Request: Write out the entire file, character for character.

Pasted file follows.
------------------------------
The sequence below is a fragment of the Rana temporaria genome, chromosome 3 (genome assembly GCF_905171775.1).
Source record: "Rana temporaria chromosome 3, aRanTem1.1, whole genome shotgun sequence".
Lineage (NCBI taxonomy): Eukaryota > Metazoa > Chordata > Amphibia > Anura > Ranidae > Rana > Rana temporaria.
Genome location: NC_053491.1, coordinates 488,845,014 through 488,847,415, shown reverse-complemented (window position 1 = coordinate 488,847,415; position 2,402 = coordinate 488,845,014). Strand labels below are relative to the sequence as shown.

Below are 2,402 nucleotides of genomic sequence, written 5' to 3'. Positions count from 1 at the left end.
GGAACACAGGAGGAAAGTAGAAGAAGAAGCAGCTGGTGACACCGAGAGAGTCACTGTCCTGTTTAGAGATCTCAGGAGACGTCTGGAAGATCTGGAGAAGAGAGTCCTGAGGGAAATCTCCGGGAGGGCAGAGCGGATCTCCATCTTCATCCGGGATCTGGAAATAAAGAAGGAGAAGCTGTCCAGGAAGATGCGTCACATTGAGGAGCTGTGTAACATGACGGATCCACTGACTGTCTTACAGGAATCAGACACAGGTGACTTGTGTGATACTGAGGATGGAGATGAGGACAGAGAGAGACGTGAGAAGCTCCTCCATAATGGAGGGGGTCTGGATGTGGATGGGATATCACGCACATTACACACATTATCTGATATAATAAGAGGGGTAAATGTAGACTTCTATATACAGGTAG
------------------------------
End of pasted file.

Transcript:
The sequence below is a fragment of the Rana temporaria genome, chromosome 3 (genome assembly GCF_905171775.1).
Source record: "Rana temporaria chromosome 3, aRanTem1.1, whole genome shotgun sequence".
Lineage (NCBI taxonomy): Eukaryota > Metazoa > Chordata > Amphibia > Anura > Ranidae > Rana > Rana temporaria.
Genome location: NC_053491.1, coordinates 488,845,014 through 488,847,415, shown reverse-complemented (window position 1 = coordinate 488,847,415; position 2,402 = coordinate 488,845,014). Strand labels below are relative to the sequence as shown.

Below are 2,402 nucleotides of genomic sequence, written 5' to 3'. Positions count from 1 at the left end.
GGAACACAGGAGGAAAGTAGAAGAAGAAGCAGCTGGTGACACCGAGAGAGTCACTGTCCTGTTTAGAGATCTCAGGAGACGTCTGGAAGATCTGGAGAAGAGAGTCCTGAGGGAAATCTCCGGGAGGGCAGAGCGGATCTCCATCTTCATCCGGGATCTGGAAATAAAGAAGGAGAAGCTGTCCAGGAAGATGCGTCACATTGAGGAGCTGTGTAACATGACGGATCCACTGACTGTCTTACAGGAATCAGACACAGGTGACTTGTGTGATACTGAGGATGGAGATGAGGACAGAGAGAGACGTGAGAAGCTCCTCCATAATGGAGGGGGTCTGGATGTGGATGGGATATCACGCACATTACACACATTATCTGATATAATAAGAGGGGTAAATGTAGACTTCTATATACAGGTAG